As Apple prepares for another Apple Event where the tech-giant is expected to announce the iPhone 13, the company is coming under fire around the globe over the way it runs the App Store.
The App Store - which is the only marketplace for apps available to iPhone users - has been faced with constant litigation regarding monopolistic business practices for a while now. Most notably, the company which created Fortnite, Epic Games, sued the company over the mandatory commission that Apple collects on almost all transactions in the App Store.
Instead of paying the 30% "App Store tax", Epic tried to go around the App Store, keeping the game in the App store, but taking payment only through other channels. This got Fortnight banned from the App store. Epic then released a cartoon version of Apple’s famous “1984” Macintosh commercial that famously aired during the 1984 Super Bowl.
What does 'antitrust' mean?
Antitrust laws are laws that regulate and prevent large corporations from forming or banding together to prevent "free and unfettered competition". These laws are most well-known for and are often thought of as a protection for markets against monopolies, however, what violated antitrust laws can be hard to define and often the large companies that we may think of as monopolies today don't run afoul of these laws.
Most of the time, these laws are applied when a company tries to buy another company. This can be a good chance to keep one company from getting too much market share, but misses the "organic" monopolies that can occur when a company develops a new industry all on its own, such as the App Store. This means that courts are often task with deciding what constitutes anti-competitive behavior.
In the U.S., prosecutions of companies on anti-trust grounds are pretty rare. Microsoft is probably the most recent example. With relatively vague legislation currently in place, case law guides much of how these cases get decided. Most of the legal precedent relies on the idea that monopolistic behavior is bad for consumers. Recently, this has meant that so long as large companies are not seen to be raising prices on consumers, they are not monopolies.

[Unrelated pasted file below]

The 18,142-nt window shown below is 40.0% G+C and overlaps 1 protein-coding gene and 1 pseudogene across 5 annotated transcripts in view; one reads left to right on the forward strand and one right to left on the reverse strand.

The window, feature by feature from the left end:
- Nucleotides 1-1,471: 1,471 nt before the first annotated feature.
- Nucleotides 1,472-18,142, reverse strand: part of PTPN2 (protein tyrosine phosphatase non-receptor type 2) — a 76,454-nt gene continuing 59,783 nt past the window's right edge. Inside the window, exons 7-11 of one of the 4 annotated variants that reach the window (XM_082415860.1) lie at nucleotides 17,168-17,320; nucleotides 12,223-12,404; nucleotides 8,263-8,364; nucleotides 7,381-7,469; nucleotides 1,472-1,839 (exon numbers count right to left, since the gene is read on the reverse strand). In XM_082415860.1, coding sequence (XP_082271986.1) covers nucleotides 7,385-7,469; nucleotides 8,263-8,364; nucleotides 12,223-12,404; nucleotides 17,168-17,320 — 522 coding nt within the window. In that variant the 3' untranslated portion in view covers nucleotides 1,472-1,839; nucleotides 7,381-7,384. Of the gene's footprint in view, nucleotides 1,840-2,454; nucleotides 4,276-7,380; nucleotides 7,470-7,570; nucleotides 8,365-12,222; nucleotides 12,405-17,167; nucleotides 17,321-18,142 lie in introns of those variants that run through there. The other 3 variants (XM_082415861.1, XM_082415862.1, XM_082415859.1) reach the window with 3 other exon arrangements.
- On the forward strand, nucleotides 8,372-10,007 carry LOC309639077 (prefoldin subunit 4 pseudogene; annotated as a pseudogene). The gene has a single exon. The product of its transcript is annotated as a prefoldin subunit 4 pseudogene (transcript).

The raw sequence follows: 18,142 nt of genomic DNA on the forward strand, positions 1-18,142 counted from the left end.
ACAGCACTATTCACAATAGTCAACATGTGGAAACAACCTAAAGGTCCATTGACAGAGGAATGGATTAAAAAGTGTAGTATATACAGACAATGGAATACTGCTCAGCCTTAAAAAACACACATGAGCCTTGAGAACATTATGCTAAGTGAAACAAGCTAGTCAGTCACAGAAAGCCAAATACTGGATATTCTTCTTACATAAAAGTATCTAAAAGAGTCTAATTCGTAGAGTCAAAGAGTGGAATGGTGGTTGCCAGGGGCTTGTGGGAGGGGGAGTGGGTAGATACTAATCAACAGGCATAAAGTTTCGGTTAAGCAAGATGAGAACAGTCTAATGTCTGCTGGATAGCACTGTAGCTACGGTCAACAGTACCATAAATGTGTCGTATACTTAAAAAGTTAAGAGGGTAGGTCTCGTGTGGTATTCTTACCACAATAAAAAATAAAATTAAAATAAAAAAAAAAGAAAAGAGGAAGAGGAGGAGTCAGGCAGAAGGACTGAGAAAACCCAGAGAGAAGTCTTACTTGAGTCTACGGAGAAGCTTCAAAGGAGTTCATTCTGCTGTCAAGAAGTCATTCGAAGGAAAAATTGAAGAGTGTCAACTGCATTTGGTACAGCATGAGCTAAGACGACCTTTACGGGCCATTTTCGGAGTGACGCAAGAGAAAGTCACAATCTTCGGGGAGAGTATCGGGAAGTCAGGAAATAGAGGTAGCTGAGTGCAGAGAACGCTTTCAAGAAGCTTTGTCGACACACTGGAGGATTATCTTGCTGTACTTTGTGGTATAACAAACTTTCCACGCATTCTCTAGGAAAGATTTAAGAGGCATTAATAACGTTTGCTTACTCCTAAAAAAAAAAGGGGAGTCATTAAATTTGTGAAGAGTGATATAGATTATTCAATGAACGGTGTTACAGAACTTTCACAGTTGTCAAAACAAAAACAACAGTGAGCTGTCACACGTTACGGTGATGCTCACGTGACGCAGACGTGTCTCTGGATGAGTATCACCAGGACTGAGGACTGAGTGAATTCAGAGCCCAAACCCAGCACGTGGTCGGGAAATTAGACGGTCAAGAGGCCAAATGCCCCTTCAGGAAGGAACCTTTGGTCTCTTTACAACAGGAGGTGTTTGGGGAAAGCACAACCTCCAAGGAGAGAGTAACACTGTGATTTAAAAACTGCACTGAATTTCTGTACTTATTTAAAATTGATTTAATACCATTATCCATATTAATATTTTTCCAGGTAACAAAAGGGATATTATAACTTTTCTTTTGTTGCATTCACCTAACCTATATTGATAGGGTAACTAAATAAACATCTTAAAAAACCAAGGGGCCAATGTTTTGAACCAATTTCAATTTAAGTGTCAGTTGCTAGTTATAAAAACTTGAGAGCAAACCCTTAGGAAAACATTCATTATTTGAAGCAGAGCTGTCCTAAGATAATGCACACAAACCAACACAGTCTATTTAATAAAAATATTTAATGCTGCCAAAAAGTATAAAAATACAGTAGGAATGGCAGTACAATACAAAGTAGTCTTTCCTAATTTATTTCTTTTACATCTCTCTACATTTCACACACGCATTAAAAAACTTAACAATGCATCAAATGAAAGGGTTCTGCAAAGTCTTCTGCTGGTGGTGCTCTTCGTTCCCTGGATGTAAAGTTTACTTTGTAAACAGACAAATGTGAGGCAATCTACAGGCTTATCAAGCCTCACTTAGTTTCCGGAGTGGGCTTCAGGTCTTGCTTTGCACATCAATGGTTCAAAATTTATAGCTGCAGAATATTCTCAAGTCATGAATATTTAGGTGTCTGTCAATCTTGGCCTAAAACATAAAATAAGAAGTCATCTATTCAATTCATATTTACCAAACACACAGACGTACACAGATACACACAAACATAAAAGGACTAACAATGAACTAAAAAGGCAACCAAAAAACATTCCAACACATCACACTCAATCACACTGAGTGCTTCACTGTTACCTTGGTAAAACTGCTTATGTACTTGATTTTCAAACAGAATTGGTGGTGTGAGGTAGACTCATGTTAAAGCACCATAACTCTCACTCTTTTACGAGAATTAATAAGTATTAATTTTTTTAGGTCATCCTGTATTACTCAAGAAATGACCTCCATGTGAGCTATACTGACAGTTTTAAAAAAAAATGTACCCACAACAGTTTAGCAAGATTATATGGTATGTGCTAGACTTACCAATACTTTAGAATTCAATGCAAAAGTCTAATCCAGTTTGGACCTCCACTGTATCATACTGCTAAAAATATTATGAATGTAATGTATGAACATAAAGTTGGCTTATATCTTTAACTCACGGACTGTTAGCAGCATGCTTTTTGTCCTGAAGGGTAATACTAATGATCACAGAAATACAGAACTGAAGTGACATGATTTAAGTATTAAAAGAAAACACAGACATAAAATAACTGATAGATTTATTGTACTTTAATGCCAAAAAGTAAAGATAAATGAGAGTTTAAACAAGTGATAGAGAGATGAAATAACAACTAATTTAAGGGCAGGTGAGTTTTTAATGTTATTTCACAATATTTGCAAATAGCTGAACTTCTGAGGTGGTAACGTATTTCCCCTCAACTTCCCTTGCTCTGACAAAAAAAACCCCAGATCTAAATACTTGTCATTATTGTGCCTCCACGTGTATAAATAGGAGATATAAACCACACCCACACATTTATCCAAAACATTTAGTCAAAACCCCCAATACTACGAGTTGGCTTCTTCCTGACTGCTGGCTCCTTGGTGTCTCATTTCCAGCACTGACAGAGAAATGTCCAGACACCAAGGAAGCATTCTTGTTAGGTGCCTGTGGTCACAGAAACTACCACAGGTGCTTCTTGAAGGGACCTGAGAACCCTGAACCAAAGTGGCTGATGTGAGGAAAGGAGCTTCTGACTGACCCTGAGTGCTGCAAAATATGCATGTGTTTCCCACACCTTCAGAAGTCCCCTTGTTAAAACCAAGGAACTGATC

So What's Going On?
The antitrust allegations Apple is facing can be broken down into three particular areas: the App Store, default apps, and the relationship the company has with carriers and retailers.
The App store is perhaps the part of Apple's business that is most often criticized on antitrust issues. The argument here is that Apple is acting in an anti-competitive manner by forcing companies to release their iOS apps through the App Store and then collecting a mandatory 15-30% fee. Apple argues that it facilitates the sales and that it is common for companies to take a slice when doing so.
The important thing to understand with cases regarding the App Store in particular - and oftentimes antitrust cases in general - is that the definition of “market” is extremely important. Apple argues that it is not breaking antitrust laws because the relevant markets are either “smartphones” or “apps”, while competition regulators tend to view that the relevant market as “iOS apps”.